Guadiana flows in Daimiel reserve after 25-year drought

River appears to have recovered from irrigation extremes that led to underground blaze

A view of the River Guadiana before it reaches the Tablas de Daimiel.
A view of the River Guadiana before it reaches the Tablas de Daimiel.GORKA LEJARCEGI

Julio Escuderos, the last remaining resident fisherman in the natural reserve of Las Tablas de Daimiel, smiles in his modest house within the park. "The Guadiana is a beautiful river," he says. On Sunday night, for the first time in a quarter of a century, the waterway gurgled into life. Surprising experts, the over-exploited Aquifer 23, which has been battered by irrigation and illegal tapping, appears to have recovered.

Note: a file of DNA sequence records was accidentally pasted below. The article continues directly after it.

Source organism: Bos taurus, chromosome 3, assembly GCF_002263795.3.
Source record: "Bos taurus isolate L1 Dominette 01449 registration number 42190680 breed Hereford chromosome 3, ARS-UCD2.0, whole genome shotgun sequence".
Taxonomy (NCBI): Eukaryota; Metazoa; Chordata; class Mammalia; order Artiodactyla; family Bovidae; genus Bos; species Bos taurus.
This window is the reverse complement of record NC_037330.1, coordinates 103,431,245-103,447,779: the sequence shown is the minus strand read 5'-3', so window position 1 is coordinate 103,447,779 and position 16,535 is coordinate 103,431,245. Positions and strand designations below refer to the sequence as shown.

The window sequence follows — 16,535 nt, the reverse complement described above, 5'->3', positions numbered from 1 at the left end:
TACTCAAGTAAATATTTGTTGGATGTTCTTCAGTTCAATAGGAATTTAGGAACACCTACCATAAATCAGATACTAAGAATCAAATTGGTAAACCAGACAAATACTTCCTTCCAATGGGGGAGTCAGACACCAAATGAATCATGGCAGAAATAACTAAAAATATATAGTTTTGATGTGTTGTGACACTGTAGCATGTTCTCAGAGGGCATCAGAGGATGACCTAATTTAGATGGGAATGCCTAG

It may be a false dawn but hope springs that investment in, and control of, one of Spain's most important ecosystems is paying dividends. Las Tablas is a vast wetland in Castilla-La Mancha that supports migrating birds and native wildlife. In 2009-10 a government plan to divert water from the Tajo-Segura aqueduct was approved to tackle subterranean peat fires threatening the park, a UNESCO Biosphere Reserve. In the end, a deluge came to the rescue. Now a combination of the force of nature and human intervention may be turning the tide in Daimiel.

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